When I was thirteen, someone asked me the name of my great grandfather. With a shock, I realized that I didn’t know it–and I was terrified. Had he lived 80 years to only be forgotten by his great granddaughter, his existence fading into nothingness? Would I be doomed to a similar fate, forgotten by descendants, my life fading into


For that is the most grim notion of all–the notion that the sum of our actions, struggles, relationships, passions, and toil could amount to nothing. Welcome to life, the zero-sum game. Prepare to be overtaken by suffocating depression.

So we erect monuments to individuals, we pepper college campuses with statues, we catalogue gratuitous details of our fellow humans’ lives that far exceed the amount needed to learn anything significant from their experiences. We honor last wishes and memorize Rutherford’s name. We fight the idea, voiced by Andres in Mayflower II, that we exist merely to produce replacements: we strive to prove that we, as individuals, matter–to exert some semblance of control over that great leveling force, the eraser of our identities, the zero-sum despot known as death.

Because when death strikes, our voices are silenced. We can no longer fight to preserve our individuality. Thus, we preserve the individuality of others, rewarding innovation, breakthroughs and fame–and, in turn, striving to accomplish something notable enough that our successors will do the same for us.

Tooth and nail, blood and sweat, we claw our way to meaning.

But this  logic is flawed. It’s driven by a desire to be more than just a blink in the timespan world–to last beyond the 80-odd years granted to us by nature. But even if we accomplish something notable enough to warrant a statue, that statue is just a pebble thrown into a canyon. After thousands of years, stone erodes. Names are forgotten. And thousands of years are mere blinks in the timeline of the universe.

Ultimately, we all fade.

But not to meaninglessness.

Our lifespans may be naught but flashes in the perspective of the universe, but in our perspective, they are everything. They are our own universes. They matter, if only to us and our contemporaries. And they will leave legacies, if only ones that are accepted as assumed, attributeless characteristic of the future world. Our very state of existence implies this.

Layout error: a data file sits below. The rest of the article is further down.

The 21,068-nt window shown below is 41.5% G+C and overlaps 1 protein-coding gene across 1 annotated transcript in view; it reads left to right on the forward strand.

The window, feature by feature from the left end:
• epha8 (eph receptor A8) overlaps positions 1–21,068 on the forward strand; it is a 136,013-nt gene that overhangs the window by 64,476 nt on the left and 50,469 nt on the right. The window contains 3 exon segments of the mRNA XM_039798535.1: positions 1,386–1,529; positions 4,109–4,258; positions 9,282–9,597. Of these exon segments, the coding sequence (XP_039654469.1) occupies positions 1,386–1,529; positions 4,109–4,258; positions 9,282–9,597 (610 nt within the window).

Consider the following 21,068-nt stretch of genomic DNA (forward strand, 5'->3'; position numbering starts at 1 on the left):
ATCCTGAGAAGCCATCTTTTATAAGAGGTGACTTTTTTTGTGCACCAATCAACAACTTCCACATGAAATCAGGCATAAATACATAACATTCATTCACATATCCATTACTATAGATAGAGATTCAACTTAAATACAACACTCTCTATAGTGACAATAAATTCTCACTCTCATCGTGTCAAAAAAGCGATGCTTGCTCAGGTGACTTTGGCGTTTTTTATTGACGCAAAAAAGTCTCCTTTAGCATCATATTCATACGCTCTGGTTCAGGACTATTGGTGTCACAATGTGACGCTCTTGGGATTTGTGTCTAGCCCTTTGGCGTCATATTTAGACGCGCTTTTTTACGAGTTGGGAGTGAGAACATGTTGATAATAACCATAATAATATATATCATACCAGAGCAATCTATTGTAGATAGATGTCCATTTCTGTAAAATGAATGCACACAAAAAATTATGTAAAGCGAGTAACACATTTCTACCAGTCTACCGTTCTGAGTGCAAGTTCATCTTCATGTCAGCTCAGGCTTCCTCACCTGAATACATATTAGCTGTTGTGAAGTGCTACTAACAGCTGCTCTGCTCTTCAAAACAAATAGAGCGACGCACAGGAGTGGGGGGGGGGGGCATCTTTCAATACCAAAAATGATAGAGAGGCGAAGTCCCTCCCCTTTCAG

Those who do not know Rutherford’s name still benefit from his breakthrough. Perhaps more significantly, they benefit from all of the miniscule steps taken by nameless shadows of the past that enabled Rutherford to make his breakthrough. The tiniest fraction is still part of the sum–and, as Bradbury notes in A Sound of Thunder–the smallest butterfly a factor in the future of the world.

And it’s okay that we are ultimately all fameless fractions, our limits approaching zero. Long after we die, we’ll–you know–still be dead. And it won’t matter if there’s a hunk of rock out there with your name on it, or a group of students reciting your name to their teacher. With the eclipse of our personal universes comes the snuffling out of our pride and vanity. We’re gone. Dust in the wind.

And that thought is empowering.

If we narrow our perspective to the timeline of our own lives, instead of trying to grasp the strands of infinity, every action becomes more meaningful. With the recalibration of our viewpoints comes the revitalization of the “small things.” Stop and smell the roses. Appreciate the feeling of the sun on your face. Write a thank-you card. Hug someone.

Accept that all of these actions will inevitably be forgotten. But in the present moment, they are

Celeste Graves


Tagged: , , , , , , , , , , , ,

Leave a Reply

Fill in your details below or click an icon to log in:

WordPress.com Logo

You are commenting using your WordPress.com account. Log Out / Change )

Twitter picture

You are commenting using your Twitter account. Log Out / Change )

Facebook photo

You are commenting using your Facebook account. Log Out / Change )

Google+ photo

You are commenting using your Google+ account. Log Out / Change )

Connecting to %s

What’s this?

You are currently reading On Physics Tests and Roses at Science/Fiction.


%d bloggers like this: